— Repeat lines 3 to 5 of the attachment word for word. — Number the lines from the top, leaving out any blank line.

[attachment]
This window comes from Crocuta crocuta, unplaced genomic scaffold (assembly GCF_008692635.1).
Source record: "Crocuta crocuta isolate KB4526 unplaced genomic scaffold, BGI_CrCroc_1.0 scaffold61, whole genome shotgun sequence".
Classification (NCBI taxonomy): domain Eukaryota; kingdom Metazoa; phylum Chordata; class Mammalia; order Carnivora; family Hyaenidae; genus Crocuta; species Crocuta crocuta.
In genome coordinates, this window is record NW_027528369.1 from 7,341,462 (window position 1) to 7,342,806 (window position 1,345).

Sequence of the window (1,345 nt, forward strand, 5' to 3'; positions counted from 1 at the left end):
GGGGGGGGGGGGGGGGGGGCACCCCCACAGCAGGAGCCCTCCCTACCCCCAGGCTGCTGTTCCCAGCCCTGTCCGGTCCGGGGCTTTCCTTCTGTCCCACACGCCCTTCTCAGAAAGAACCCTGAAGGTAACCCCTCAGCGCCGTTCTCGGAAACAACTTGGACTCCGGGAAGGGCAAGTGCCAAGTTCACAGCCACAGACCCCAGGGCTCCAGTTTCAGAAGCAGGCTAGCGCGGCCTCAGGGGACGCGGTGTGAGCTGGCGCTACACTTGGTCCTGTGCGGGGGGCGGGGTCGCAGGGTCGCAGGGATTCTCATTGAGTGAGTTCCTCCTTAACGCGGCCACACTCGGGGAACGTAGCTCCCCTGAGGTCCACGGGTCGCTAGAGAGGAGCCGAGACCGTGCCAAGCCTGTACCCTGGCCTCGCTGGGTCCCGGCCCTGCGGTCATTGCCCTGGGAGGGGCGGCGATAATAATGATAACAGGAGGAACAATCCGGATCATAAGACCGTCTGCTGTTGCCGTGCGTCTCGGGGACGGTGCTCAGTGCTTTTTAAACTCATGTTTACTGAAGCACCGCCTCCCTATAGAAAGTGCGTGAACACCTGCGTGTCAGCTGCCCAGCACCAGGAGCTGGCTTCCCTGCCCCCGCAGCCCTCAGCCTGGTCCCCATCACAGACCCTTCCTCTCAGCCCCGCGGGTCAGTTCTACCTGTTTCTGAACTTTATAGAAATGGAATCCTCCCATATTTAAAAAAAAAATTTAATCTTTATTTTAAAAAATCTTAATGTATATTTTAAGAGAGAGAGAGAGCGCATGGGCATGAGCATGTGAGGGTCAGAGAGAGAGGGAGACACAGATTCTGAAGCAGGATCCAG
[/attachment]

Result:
Classification (NCBI taxonomy): domain Eukaryota; kingdom Metazoa; phylum Chordata; class Mammalia; order Carnivora; family Hyaenidae; genus Crocuta; species Crocuta crocuta.
In genome coordinates, this window is record NW_027528369.1 from 7,341,462 (window position 1) to 7,342,806 (window position 1,345).

Sequence of the window (1,345 nt, forward strand, 5' to 3'; positions counted from 1 at the left end):